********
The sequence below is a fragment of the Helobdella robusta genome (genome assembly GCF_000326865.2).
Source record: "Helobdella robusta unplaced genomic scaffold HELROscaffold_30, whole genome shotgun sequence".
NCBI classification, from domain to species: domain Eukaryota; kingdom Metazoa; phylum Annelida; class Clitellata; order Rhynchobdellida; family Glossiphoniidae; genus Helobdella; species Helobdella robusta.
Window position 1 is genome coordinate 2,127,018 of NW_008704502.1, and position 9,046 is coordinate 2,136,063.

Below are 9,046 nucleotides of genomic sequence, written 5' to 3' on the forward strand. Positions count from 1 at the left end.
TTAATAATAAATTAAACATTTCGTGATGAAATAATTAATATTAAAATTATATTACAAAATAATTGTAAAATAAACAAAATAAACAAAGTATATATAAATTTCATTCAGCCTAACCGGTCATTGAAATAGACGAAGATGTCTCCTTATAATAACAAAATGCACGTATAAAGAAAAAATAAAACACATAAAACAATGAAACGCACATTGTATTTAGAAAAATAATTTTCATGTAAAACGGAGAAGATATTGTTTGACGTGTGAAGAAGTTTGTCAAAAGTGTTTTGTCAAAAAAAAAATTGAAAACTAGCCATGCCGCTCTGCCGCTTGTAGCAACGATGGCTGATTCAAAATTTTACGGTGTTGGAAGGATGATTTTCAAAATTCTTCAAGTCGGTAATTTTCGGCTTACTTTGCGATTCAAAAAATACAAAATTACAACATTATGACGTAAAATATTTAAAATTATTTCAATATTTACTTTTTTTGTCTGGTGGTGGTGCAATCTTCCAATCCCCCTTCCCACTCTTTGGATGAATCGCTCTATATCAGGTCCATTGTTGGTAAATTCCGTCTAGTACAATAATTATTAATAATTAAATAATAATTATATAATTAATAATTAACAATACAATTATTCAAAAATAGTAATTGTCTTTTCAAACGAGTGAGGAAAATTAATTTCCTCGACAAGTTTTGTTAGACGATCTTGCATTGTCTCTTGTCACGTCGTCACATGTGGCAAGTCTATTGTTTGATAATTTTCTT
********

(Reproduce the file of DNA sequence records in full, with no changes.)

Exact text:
The sequence below is a fragment of the Helobdella robusta genome (genome assembly GCF_000326865.2).
Source record: "Helobdella robusta unplaced genomic scaffold HELROscaffold_30, whole genome shotgun sequence".
NCBI classification, from domain to species: domain Eukaryota; kingdom Metazoa; phylum Annelida; class Clitellata; order Rhynchobdellida; family Glossiphoniidae; genus Helobdella; species Helobdella robusta.
Window position 1 is genome coordinate 2,127,018 of NW_008704502.1, and position 9,046 is coordinate 2,136,063.

Below are 9,046 nucleotides of genomic sequence, written 5' to 3' on the forward strand. Positions count from 1 at the left end.
TTAATAATAAATTAAACATTTCGTGATGAAATAATTAATATTAAAATTATATTACAAAATAATTGTAAAATAAACAAAATAAACAAAGTATATATAAATTTCATTCAGCCTAACCGGTCATTGAAATAGACGAAGATGTCTCCTTATAATAACAAAATGCACGTATAAAGAAAAAATAAAACACATAAAACAATGAAACGCACATTGTATTTAGAAAAATAATTTTCATGTAAAACGGAGAAGATATTGTTTGACGTGTGAAGAAGTTTGTCAAAAGTGTTTTGTCAAAAAAAAAATTGAAAACTAGCCATGCCGCTCTGCCGCTTGTAGCAACGATGGCTGATTCAAAATTTTACGGTGTTGGAAGGATGATTTTCAAAATTCTTCAAGTCGGTAATTTTCGGCTTACTTTGCGATTCAAAAAATACAAAATTACAACATTATGACGTAAAATATTTAAAATTATTTCAATATTTACTTTTTTTGTCTGGTGGTGGTGCAATCTTCCAATCCCCCTTCCCACTCTTTGGATGAATCGCTCTATATCAGGTCCATTGTTGGTAAATTCCGTCTAGTACAATAATTATTAATAATTAAATAATAATTATATAATTAATAATTAACAATACAATTATTCAAAAATAGTAATTGTCTTTTCAAACGAGTGAGGAAAATTAATTTCCTCGACAAGTTTTGTTAGACGATCTTGCATTGTCTCTTGTCACGTCGTCACATGTGGCAAGTCTATTGTTTGATAATTTTCTT